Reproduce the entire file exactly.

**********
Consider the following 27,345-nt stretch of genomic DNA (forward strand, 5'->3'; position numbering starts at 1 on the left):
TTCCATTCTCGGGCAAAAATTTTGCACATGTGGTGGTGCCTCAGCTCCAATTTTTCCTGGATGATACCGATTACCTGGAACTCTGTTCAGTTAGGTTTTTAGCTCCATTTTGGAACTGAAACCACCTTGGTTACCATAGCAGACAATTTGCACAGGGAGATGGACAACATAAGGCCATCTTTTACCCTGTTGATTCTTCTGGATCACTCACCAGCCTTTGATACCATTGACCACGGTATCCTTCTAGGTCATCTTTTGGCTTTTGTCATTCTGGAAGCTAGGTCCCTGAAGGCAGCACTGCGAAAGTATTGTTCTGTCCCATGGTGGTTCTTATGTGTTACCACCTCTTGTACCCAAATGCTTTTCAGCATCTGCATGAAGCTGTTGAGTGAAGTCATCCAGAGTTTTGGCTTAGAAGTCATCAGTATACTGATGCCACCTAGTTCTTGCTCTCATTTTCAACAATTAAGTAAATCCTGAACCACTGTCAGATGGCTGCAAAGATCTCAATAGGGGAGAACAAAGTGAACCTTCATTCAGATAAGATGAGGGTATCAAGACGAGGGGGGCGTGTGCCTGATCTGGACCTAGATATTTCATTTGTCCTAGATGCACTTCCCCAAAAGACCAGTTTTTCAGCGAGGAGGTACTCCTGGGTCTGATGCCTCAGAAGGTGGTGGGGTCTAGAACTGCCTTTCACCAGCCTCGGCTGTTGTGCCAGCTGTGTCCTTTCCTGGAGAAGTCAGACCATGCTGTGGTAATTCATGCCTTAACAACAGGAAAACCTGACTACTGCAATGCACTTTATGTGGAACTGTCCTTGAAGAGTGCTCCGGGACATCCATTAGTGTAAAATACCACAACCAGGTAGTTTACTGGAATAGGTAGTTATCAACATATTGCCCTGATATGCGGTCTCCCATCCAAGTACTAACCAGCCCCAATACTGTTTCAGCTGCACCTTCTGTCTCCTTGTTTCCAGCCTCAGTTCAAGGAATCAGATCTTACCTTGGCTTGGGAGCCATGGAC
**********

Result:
Consider the following 27,345-nt stretch of genomic DNA (forward strand, 5'->3'; position numbering starts at 1 on the left):
TTCCATTCTCGGGCAAAAATTTTGCACATGTGGTGGTGCCTCAGCTCCAATTTTTCCTGGATGATACCGATTACCTGGAACTCTGTTCAGTTAGGTTTTTAGCTCCATTTTGGAACTGAAACCACCTTGGTTACCATAGCAGACAATTTGCACAGGGAGATGGACAACATAAGGCCATCTTTTACCCTGTTGATTCTTCTGGATCACTCACCAGCCTTTGATACCATTGACCACGGTATCCTTCTAGGTCATCTTTTGGCTTTTGTCATTCTGGAAGCTAGGTCCCTGAAGGCAGCACTGCGAAAGTATTGTTCTGTCCCATGGTGGTTCTTATGTGTTACCACCTCTTGTACCCAAATGCTTTTCAGCATCTGCATGAAGCTGTTGAGTGAAGTCATCCAGAGTTTTGGCTTAGAAGTCATCAGTATACTGATGCCACCTAGTTCTTGCTCTCATTTTCAACAATTAAGTAAATCCTGAACCACTGTCAGATGGCTGCAAAGATCTCAATAGGGGAGAACAAAGTGAACCTTCATTCAGATAAGATGAGGGTATCAAGACGAGGGGGGCGTGTGCCTGATCTGGACCTAGATATTTCATTTGTCCTAGATGCACTTCCCCAAAAGACCAGTTTTTCAGCGAGGAGGTACTCCTGGGTCTGATGCCTCAGAAGGTGGTGGGGTCTAGAACTGCCTTTCACCAGCCTCGGCTGTTGTGCCAGCTGTGTCCTTTCCTGGAGAAGTCAGACCATGCTGTGGTAATTCATGCCTTAACAACAGGAAAACCTGACTACTGCAATGCACTTTATGTGGAACTGTCCTTGAAGAGTGCTCCGGGACATCCATTAGTGTAAAATACCACAACCAGGTAGTTTACTGGAATAGGTAGTTATCAACATATTGCCCTGATATGCGGTCTCCCATCCAAGTACTAACCAGCCCCAATACTGTTTCAGCTGCACCTTCTGTCTCCTTGTTTCCAGCCTCAGTTCAAGGAATCAGATCTTACCTTGGCTTGGGAGCCATGGAC